Long before DNA blood tests, the most information scientists, doctors and police knew about our blood was our blood types. Although we don’t hear that much about it these days, blood types are still very important, especially if you need a blood transfusion.
Knowing that, do you know what your blood type is and whether or not it matters?
According to the American Red Cross, there are 8 basic blood types and it is based upon the presence of antigens located on the surface of your red blood cells. The antigens are known as A and B, and this determines 4 of the basic blood type groups – A, B, AB (where both antigens are present) and O, (where neither antigen is present).
The second typing factor is based on the presence or absence of a protein known as Rh factor. If the Rh factor is present, the blood type is positive (+), and if it is not present, the blood type is negative (-), making up the other 4 blood type groups.
Here are the 8 basic blood type groups and what percentage of 4 ethnic groups have each blood type:
1) A-positive – Asian – 27%; Black American – 24%; Caucasian – 33%; Latin American – 29%
2) A-negative – Asian – 0.5%; Black American – 2%; Caucasian – 7%; Latin American – 2%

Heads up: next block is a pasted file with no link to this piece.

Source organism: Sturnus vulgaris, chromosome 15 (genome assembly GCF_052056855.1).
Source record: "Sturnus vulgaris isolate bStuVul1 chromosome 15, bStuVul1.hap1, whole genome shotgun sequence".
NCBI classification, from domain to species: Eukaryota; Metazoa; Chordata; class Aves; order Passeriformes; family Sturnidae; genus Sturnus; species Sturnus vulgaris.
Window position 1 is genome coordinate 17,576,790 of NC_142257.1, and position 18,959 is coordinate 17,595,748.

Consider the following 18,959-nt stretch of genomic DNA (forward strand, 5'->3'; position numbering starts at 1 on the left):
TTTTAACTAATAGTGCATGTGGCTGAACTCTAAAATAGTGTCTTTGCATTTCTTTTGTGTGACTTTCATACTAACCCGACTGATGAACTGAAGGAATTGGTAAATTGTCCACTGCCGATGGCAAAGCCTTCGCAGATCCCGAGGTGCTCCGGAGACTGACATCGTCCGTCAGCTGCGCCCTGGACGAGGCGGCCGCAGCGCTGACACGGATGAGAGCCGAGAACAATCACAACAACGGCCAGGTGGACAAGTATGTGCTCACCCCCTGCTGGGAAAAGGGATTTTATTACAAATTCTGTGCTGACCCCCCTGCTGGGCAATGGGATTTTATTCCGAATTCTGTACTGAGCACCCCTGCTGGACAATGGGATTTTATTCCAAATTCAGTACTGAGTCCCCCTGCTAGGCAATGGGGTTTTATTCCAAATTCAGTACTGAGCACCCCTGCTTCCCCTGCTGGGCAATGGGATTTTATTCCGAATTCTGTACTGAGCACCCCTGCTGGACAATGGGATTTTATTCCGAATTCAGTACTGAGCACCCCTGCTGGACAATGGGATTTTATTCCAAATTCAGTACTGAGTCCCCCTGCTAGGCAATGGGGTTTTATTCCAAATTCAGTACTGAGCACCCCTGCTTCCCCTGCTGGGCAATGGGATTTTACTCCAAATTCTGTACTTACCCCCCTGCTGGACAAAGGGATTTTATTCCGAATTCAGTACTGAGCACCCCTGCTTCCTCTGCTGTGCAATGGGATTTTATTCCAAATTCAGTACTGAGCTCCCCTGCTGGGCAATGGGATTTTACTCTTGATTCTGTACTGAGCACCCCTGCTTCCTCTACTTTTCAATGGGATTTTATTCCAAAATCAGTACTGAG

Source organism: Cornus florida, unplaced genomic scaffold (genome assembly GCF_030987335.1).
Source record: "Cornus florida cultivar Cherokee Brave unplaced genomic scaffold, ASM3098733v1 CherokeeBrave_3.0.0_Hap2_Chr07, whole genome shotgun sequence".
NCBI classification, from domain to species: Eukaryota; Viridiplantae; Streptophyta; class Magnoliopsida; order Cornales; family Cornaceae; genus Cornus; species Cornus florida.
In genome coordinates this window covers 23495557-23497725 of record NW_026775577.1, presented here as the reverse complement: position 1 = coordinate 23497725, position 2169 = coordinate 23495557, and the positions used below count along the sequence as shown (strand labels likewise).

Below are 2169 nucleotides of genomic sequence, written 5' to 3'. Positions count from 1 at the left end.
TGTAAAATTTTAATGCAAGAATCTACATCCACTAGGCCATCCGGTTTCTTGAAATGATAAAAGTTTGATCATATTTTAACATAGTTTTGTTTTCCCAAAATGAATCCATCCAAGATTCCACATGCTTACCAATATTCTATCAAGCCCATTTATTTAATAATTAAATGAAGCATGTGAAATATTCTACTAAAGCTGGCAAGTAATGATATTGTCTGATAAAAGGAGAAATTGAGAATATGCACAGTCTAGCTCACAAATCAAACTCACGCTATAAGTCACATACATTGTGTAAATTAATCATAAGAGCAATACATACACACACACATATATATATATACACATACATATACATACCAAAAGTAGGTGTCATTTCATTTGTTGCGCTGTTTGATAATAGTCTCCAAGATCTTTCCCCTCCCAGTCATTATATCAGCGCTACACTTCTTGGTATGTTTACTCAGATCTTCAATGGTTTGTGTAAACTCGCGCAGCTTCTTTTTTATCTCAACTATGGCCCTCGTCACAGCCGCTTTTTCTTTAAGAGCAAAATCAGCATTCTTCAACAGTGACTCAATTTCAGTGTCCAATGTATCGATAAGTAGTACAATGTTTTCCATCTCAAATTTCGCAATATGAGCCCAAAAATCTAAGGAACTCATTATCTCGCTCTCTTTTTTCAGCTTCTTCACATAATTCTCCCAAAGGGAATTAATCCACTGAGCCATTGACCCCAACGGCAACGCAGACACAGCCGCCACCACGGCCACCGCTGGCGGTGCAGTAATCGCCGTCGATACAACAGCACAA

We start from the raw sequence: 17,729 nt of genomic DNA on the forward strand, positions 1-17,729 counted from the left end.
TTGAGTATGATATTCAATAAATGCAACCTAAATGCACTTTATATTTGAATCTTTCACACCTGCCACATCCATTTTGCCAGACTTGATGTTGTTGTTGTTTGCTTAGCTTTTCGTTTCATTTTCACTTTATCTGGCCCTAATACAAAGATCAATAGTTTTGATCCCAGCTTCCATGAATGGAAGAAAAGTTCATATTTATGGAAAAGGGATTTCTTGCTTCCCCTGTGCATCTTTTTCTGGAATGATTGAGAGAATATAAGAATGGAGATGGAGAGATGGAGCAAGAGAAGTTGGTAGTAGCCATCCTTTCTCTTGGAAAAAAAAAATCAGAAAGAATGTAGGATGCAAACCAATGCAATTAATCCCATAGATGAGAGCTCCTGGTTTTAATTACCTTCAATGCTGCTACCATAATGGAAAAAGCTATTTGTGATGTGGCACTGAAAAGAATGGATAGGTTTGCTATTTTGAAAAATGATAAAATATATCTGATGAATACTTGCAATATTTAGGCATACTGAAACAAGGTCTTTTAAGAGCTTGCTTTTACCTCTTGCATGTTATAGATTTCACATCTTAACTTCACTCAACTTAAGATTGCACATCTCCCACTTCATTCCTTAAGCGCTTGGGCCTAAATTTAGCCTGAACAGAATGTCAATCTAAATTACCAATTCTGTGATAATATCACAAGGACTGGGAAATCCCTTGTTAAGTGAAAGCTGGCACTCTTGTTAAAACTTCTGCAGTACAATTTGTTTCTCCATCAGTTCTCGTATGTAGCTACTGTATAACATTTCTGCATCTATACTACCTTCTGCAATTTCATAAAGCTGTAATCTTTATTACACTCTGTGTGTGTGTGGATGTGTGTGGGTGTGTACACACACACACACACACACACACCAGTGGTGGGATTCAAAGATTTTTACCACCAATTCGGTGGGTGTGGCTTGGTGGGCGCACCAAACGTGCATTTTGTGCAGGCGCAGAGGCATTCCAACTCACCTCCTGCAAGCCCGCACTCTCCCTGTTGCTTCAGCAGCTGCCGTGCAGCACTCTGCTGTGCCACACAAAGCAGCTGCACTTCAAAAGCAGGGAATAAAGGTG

3) B-positive – Asian – 25%; Black American – 18%; Caucasian – 9%; Latin American – 9%
4) B-negative – Asian – 0.4%; Black American – 1%; Caucasian – 2%; Latin American – 1%
5) AB-positive – Asian – 7%; Black American – 4%; Caucasian – 3%; Latin American – 2%
6) AB-negative – Asian – 0.1%; Black American – 0.3%; Caucasian – 1%; Latin American – 0.2%
7) O-positive – Asian – 39%; Black American – 47%; Caucasian – 37%; Latin American – 53%
8) O-negative – Asian – 1%; Black American – 4%; Caucasian – 8%; and Latin American – 4%
So, what’s the big deal about blood types?
If you get a blood transfusion and the blood they give you is not the same type as yours, the results are often fatal due to massive rejection of the blood. People with type O negative blood are considered to be universal donors and can donate to anyone. A person with type AB blood is considered to be a universal recipient as they can receive blood from any blood type.
Knowing your blood type is also important if you need an organ transplant or want to donate a kidney or part of your liver to someone else. Again, the blood types of the organ donors and recipients have to match or the organ will be rejected.
If you are pregnant, it is also good to know what your blood type and the blood type of your spouse. It’s best if both parents have the same Rh factor. If not, the combination of a Rh positive and Rh negative can prove harmful to the baby and even the mother, due to a condition known as Rh incompatibility. If you want to learn about Rh incompatibility, you can do by clicking here.
So, while you don’t hear much about blood types these days, it’s still very important to know because you never know when it could mean the difference between life and death for you or someone else.